The Gabbait of the Kotel’s Reaction to My Post

The Gabbait of the Kotel’s Reaction to My Post

This morning at pilates class I saw Aviva for the first time since I posted about her. For those of you who missed it, last Friday I wrote about how this Yemenite woman in her 60s goes to the Kotel every weekday at 3 AM, and has been doing so for 30 years. The other women who come to the Kotel even nicknamed her the Gabbait of the Kotel.

When I saw her I remembered that she had never seen the post, and I thought how I should show her.
But then I reconsidered. Last week she’s told me, “Don’t write about me! I don’t want publicity! There is nothing special about me! There are hundreds of people like me who come to the Kotel every night to pray for Am Yisrael. Why davka write about me?”
But then I reconsidered my reconsideration. Maybe it would really make her day?
And then, I found myself walking over to her, like the matter wasn’t in my hands. And I scrolled to the post, and as Aviva tied her shoes I bent over to her and said, “Aviva, do you remember we spoke last week? I wrote up your story, and it reached so many women around the world and you gave them so much chizuk!”
Aviva, as you can imagine from her nightly Kotel outings, is from a different generation. She knows only a few words of English. She’s quite likely never seen Facebook. She only got a smartphone when her children bought her one so she could enjoy the photos of her many grandchildren in the family whatsapp group.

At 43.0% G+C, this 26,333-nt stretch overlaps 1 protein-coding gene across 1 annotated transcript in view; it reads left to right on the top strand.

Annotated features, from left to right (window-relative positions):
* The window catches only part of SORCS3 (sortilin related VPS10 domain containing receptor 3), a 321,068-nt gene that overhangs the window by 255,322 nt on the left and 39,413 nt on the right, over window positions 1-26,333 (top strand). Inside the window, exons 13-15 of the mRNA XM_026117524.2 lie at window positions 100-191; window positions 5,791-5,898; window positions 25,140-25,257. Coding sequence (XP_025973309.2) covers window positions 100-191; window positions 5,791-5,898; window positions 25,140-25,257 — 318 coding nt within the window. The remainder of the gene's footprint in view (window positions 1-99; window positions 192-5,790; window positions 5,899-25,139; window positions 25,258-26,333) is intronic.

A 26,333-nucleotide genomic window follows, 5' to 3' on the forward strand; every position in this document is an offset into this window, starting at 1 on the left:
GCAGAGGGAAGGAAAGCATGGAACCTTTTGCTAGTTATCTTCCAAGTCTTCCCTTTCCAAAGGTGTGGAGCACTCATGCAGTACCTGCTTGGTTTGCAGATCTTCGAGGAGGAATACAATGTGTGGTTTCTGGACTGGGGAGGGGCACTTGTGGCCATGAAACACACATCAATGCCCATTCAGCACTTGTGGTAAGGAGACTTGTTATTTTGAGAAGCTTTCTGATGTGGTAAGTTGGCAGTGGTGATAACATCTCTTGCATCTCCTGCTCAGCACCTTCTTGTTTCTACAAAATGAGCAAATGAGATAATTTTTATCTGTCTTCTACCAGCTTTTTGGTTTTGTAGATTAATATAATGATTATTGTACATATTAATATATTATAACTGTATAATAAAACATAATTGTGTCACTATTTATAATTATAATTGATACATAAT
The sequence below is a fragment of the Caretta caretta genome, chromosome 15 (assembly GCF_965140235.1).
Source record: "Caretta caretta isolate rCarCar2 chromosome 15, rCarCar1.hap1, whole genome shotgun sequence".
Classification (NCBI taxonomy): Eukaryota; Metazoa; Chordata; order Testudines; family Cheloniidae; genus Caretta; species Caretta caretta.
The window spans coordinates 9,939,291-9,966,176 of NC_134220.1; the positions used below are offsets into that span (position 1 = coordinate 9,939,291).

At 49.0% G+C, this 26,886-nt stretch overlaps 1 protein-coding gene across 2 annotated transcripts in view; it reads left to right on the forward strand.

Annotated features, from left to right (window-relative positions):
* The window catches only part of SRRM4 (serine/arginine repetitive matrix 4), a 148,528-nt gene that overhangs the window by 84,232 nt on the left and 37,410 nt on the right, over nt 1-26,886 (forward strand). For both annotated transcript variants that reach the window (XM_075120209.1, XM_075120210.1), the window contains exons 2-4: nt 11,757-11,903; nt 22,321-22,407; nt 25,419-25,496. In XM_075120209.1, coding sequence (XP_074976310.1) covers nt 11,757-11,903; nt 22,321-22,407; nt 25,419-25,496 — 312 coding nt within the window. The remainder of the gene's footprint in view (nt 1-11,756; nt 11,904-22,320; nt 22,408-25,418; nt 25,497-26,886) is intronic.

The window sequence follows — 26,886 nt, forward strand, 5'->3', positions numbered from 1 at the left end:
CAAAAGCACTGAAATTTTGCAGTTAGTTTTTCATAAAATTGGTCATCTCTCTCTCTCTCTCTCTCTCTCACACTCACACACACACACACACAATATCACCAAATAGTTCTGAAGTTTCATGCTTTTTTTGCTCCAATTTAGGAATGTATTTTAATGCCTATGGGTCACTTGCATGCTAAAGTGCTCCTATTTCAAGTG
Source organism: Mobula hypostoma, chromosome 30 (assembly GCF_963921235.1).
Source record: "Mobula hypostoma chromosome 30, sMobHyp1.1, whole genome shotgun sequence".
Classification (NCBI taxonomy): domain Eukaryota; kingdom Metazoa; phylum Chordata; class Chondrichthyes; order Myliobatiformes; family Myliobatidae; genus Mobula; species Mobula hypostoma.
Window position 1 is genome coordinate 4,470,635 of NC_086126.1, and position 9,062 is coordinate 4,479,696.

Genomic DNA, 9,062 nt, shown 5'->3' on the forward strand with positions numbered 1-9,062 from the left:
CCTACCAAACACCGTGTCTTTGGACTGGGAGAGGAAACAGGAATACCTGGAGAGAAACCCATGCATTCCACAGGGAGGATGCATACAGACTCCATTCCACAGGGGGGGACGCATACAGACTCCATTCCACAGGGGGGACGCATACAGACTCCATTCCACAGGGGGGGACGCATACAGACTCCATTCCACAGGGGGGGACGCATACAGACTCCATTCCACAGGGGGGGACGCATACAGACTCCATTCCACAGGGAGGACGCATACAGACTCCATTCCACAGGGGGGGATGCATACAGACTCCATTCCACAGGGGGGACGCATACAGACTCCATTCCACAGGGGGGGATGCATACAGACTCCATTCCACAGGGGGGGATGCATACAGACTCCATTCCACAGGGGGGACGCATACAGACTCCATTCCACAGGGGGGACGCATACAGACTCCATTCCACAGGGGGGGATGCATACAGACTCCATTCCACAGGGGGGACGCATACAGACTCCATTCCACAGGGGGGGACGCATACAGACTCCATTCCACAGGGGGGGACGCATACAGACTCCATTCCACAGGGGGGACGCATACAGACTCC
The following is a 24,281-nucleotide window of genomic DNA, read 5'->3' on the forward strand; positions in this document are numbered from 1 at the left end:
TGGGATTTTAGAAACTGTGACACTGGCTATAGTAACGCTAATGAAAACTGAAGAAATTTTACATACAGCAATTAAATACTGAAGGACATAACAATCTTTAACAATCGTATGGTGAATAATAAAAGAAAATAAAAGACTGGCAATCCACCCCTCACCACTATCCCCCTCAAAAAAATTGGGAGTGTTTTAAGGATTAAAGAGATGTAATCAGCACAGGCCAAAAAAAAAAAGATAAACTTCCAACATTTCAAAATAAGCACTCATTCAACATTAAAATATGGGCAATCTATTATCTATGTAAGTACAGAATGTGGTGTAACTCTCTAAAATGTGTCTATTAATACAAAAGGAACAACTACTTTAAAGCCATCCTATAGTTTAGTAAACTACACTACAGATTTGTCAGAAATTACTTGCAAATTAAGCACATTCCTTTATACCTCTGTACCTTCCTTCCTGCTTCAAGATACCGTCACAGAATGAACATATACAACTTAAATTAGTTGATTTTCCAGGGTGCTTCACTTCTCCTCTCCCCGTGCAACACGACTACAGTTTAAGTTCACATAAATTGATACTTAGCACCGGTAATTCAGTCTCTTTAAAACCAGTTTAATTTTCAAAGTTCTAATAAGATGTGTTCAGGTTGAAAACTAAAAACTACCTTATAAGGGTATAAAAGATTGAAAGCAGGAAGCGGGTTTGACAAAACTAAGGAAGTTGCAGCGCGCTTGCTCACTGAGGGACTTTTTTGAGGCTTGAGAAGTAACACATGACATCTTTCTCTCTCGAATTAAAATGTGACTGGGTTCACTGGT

So when I held out my phone to her with a post written in English, she looked at it like it was a scroll penned in Chinese.
But I pointed to the bottom of the post and said, “Look how many women liked your story! Look how many shared it with other women!”
And then, as I waited nervously for a reaction, she suddenly smiled, bigger than I’d ever seen her smile. And tears came to her eyes.
“You know,” she looked up at me with a bashful look, “they call me the Gabbait of the Kotel.”
“I know, I wrote it here! And the women say that when Moshiach comes, you will be there to put out chairs for him and all the women who come to greet him!”
“Yes, that’s what they say…”
What a gift. To enable Aviva to see herself.
Each of us needs somebody like that, to hold up a mirror and say, “This is what I see when I see you. I wish you would be able to see it too.”

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